Indoor scenes focus on the faces and body language of the characters, with a wider range of color in clothing and home furnishings. The northern lights, described as “quivering bands of color,” are ethereal, evoking in their fluid swirls the movement and changing colors of the aurora borealis.
Tuesday, December 10, 2013
Speaking of Hanukkah in Alaska...
Okay, so Hanukkah is over. But I can’t resist mentioning a second, earlier picture book about celebrating Hanukkah in
Alaska, Diana Conway’s Northern Lights: A Hanukkah Story. Conway, who lives across from me in Halibut Cove, published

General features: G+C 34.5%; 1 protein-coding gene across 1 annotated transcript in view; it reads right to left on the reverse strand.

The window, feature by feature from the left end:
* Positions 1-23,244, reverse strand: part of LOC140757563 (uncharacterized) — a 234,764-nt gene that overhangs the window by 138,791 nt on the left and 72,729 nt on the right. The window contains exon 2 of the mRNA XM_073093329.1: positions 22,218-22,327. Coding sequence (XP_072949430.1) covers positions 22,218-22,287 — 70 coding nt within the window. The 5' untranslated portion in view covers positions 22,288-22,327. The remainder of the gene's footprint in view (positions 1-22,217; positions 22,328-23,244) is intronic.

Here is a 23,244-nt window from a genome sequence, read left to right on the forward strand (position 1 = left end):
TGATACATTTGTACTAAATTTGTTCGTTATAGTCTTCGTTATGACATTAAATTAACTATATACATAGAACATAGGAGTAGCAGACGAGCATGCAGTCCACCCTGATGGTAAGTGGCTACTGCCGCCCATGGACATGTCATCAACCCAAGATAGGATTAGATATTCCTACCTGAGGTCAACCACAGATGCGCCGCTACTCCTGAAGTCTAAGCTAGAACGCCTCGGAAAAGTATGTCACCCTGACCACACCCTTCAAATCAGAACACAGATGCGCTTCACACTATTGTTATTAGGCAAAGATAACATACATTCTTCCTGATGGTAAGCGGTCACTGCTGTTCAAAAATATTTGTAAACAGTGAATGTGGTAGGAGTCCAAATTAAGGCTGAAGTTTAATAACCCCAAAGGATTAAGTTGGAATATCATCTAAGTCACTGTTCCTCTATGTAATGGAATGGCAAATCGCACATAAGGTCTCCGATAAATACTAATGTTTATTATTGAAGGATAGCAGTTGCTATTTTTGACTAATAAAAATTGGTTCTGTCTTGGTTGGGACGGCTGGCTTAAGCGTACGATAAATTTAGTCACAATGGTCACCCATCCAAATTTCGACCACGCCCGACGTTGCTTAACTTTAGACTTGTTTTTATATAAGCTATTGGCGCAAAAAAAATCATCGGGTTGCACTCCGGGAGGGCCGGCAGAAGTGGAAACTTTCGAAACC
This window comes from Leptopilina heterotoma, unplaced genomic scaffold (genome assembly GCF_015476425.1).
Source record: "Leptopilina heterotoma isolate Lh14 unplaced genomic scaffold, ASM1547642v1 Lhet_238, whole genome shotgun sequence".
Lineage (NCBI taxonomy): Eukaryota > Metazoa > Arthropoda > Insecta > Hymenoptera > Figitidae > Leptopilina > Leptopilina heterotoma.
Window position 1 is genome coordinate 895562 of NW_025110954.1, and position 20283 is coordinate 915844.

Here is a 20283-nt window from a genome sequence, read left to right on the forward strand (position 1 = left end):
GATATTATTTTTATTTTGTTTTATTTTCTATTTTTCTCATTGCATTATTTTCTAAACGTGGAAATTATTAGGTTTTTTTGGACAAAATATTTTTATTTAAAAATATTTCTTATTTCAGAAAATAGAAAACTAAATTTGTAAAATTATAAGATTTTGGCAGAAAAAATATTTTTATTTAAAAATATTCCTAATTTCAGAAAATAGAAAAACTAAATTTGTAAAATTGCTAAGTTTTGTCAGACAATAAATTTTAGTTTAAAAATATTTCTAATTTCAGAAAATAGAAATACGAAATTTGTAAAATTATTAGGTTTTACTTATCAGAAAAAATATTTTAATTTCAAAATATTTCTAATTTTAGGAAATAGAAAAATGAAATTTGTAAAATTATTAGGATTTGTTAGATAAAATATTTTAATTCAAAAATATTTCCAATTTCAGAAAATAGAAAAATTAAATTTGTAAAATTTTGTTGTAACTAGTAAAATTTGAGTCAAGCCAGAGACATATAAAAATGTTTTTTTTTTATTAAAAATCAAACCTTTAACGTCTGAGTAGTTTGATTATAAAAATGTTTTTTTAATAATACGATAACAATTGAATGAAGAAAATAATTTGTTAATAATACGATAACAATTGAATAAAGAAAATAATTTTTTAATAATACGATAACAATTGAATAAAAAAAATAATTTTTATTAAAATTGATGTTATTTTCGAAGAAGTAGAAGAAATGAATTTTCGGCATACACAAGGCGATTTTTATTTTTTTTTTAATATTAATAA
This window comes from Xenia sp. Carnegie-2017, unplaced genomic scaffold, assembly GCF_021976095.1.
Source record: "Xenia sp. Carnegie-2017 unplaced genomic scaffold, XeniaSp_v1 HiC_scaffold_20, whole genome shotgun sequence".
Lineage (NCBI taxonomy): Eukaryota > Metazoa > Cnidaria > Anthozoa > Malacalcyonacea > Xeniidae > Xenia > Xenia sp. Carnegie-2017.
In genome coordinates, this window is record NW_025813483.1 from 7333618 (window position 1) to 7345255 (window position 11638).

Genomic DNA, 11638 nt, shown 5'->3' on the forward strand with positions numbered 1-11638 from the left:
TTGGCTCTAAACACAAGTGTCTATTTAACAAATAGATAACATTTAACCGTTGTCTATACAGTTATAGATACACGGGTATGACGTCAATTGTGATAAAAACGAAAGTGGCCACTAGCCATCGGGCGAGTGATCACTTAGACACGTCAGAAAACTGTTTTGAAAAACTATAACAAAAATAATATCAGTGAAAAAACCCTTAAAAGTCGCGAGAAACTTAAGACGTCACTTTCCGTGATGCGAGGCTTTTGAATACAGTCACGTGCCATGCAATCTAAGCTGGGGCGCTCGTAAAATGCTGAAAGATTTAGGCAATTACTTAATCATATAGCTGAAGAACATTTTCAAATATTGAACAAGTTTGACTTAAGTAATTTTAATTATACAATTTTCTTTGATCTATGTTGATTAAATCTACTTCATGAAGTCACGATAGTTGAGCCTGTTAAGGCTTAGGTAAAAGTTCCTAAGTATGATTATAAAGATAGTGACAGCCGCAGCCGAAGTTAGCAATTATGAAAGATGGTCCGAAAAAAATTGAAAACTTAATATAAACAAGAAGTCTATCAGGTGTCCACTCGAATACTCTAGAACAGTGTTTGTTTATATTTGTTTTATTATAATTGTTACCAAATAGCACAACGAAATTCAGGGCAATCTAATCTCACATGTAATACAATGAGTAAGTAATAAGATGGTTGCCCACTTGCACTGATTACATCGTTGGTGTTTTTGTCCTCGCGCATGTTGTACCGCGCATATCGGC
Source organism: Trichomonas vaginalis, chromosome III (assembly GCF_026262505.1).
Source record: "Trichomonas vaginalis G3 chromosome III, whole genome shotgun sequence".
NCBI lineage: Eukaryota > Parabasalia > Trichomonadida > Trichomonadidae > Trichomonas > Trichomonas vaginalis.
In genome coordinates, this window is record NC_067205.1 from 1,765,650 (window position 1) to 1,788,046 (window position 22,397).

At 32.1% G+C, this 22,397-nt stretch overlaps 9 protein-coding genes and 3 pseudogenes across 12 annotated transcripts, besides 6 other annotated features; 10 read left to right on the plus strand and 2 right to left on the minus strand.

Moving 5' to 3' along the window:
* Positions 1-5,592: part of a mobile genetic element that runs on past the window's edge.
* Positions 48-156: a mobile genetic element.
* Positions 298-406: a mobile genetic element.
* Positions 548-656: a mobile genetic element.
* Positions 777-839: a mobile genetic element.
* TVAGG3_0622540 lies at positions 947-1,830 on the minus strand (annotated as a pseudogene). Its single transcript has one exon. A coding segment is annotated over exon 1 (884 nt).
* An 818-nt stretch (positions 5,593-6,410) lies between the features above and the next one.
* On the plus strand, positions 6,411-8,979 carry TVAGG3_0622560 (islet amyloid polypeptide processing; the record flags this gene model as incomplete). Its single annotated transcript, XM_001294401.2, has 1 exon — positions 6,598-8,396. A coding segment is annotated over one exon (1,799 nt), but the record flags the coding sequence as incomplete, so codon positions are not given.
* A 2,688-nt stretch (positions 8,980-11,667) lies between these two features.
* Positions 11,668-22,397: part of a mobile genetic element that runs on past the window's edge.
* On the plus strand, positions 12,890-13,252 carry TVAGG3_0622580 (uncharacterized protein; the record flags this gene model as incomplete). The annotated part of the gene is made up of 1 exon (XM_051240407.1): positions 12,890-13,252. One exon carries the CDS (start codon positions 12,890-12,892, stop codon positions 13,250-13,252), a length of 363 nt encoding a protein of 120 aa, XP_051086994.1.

the story in 1994 with Kar-Ben Publishing, a publisher specializing in Jewish children’s
books. Kachemak Bay
This tale begins in a Yup’ik village on the
Bering Sea, where Sara and her physician father have just
flown in to see his patients. Grounded by the weather, they spend Hanukkah with
a Yup’ik family, exchanging food, stories, and traditions. Sara entertains her
hosts with a retelling of the Hanukkah story. Together they improvise a
Hanukkah celebration with an “Eskimo menorah,” capped off by a stunning display
of northern lights.
A few Yup’ik words are used in the text. These are explained in context and given a pronunciation guide in a front note.
The book is illustrated by Shelly Haas. No notes on the artwork are provided but to my untrained eye the medium appears to be watercolor with some pen and ink lines. Outdoor hues of blues, purples, and pinks, often spattered with white and blue crystals of blowing snow, capture the essence of the winter landscape in a northern village.